This post was originally published at Novelicious.com and is now at WritingTipsOasis.com. WritingTipsOasis.com acquired Novelicious.com in June 2022.
I don’t have my own room to write. I know Virginia Woolf thought I should, but – and I’m going out on a limb here – whilst it’s desirable I’m not sure it’s absolutely necessary. Of course I would love to have my own space that no one else would mess up, to which I could retreat and write in peaceful solitude, away from the noise and demands of family life. It sounds idyllic and I can’t say I haven’t dreamed of having that one day. But as long as you can get people’s agreement to not tap you on the shoulder for an hour or so, and you have a decent pair of headphones, you can share the space and still write a book.
I write in various places, migrating around the house depending on who happens to be at home and what the weather is like. Because it’s an old stone house, you want to be upstairs in winter near the chimney breast, where it’s warm, and downstairs in summer at the back of the house, which has very little exposure and so is nice and cool. I do like to be close to a window where I can have natural light and colours in my immediate field of vision, rather than indoor walls and furniture. At the moment though, it’s the summer holidays and chaos reigns supreme. Since I’m editing on paper right now, I’ve taken myself out onto the terrace.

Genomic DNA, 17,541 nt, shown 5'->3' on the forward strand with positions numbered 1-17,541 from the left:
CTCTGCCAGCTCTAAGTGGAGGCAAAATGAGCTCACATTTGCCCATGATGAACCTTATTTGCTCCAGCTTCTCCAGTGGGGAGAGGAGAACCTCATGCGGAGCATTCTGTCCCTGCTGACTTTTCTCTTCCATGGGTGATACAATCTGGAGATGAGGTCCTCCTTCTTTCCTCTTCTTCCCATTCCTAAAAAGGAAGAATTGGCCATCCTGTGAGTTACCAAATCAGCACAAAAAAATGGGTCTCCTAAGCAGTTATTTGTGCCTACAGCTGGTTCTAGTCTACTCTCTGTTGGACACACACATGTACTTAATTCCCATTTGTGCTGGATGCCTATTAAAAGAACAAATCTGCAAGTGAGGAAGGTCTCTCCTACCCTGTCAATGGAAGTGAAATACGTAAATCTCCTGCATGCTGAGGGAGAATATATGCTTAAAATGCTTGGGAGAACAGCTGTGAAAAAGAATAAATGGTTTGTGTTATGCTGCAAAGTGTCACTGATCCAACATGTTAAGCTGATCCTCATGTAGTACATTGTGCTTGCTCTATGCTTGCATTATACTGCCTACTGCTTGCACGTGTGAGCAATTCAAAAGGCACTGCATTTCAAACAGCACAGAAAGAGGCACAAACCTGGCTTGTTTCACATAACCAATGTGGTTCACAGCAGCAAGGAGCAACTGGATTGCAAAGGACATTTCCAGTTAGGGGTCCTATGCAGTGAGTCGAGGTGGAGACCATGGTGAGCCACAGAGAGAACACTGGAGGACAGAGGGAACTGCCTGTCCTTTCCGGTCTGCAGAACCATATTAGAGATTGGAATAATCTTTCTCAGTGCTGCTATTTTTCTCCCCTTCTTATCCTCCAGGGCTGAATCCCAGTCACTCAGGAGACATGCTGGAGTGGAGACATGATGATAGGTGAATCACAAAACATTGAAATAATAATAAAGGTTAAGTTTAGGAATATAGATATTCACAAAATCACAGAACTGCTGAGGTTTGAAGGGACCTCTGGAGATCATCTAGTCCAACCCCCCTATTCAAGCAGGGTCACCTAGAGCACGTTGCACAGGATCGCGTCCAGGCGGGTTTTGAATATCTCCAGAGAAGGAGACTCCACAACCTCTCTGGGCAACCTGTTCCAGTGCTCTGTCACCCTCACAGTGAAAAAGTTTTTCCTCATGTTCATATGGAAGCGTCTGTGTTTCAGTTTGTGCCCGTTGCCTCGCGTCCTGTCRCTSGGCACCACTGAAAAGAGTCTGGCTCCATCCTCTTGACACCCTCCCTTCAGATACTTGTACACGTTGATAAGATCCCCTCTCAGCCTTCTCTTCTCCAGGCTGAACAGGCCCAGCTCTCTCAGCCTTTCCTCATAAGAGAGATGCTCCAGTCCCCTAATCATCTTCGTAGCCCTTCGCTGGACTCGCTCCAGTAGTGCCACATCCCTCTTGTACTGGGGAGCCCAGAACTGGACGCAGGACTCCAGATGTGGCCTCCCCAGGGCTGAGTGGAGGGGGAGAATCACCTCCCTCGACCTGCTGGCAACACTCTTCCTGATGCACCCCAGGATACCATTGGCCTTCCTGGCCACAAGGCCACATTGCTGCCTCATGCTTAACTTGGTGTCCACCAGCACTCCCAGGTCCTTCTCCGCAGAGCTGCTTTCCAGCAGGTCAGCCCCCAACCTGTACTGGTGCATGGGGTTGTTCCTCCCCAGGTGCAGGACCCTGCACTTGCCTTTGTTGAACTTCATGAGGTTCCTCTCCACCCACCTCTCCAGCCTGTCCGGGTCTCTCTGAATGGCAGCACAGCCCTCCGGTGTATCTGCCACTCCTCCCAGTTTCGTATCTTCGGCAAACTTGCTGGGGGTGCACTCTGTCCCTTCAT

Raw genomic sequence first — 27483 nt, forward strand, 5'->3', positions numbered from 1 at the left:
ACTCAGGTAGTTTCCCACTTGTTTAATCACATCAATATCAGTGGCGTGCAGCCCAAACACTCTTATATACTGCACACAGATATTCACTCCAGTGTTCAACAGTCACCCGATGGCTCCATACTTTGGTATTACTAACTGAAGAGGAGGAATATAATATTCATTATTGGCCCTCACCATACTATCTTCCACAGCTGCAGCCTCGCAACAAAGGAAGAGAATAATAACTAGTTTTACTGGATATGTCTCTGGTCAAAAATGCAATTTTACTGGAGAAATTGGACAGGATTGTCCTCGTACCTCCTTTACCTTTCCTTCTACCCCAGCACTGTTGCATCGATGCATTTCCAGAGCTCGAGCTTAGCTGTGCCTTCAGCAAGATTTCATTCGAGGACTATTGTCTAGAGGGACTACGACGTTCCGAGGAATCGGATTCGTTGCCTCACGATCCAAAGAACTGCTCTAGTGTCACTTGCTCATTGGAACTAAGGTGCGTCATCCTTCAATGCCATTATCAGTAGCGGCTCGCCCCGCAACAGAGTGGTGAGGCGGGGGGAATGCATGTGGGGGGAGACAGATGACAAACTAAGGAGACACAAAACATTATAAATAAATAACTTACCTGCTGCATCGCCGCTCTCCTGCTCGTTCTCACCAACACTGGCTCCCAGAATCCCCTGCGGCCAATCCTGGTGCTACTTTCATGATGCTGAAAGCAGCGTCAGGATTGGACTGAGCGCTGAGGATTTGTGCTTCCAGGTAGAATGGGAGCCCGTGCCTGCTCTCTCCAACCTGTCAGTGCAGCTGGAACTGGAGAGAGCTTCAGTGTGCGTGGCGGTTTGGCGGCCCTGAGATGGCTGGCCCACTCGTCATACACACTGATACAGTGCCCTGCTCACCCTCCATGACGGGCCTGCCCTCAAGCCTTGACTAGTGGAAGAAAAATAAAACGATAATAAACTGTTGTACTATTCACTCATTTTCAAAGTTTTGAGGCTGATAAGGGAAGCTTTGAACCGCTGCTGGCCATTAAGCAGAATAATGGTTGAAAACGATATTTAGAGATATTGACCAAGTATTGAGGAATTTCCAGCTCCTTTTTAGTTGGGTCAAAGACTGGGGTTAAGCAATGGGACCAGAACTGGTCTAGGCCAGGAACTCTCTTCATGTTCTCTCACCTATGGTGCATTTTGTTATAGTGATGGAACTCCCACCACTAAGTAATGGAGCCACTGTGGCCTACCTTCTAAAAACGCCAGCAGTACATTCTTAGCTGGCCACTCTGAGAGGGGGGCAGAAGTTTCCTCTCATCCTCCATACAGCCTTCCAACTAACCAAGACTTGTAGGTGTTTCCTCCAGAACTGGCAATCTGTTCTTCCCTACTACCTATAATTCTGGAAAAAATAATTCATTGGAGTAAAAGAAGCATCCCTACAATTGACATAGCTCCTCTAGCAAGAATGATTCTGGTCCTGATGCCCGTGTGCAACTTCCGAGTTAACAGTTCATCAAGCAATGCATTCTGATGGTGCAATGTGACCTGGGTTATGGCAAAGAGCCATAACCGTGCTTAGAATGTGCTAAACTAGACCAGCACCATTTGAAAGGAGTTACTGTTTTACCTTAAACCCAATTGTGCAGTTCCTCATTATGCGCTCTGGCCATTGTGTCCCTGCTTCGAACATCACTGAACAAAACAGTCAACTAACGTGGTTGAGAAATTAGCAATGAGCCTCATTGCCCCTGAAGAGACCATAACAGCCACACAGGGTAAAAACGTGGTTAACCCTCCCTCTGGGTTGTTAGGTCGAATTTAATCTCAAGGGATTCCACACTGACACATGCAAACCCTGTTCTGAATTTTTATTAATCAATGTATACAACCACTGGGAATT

When we first moved here the house had no real outside space. It’s a village house on three levels, in a tiny hamlet at the foothills of the Pyrenees. But there was no room that took advantage of the stunning view South to Mount Canigou and the hills below. One of the first things we did when we moved in was have a section of the top floor knocked off and replaced with a little terrace. My daughters aren’t so keen on playing out there, they prefer the bigger courtyard downstairs, so it’s usually pretty peaceful, except for the swallows in the daytime and the bats in the evening.
Perhaps because of the visual and actual ‘noise’ levels in our house, when I sit down to write I don’t like to have things around me, just the bare minimum to write. That means whatever I’m writing on at the time (paper or laptop), a drink and some fruit if I’m planning to be there for a little while. It saves a distracting and fattening trip to the kitchen.
I’ll be here until the autumn, and then we’ll see…
You can read our review of Claire King’s first novel, The Night Rainbow, here.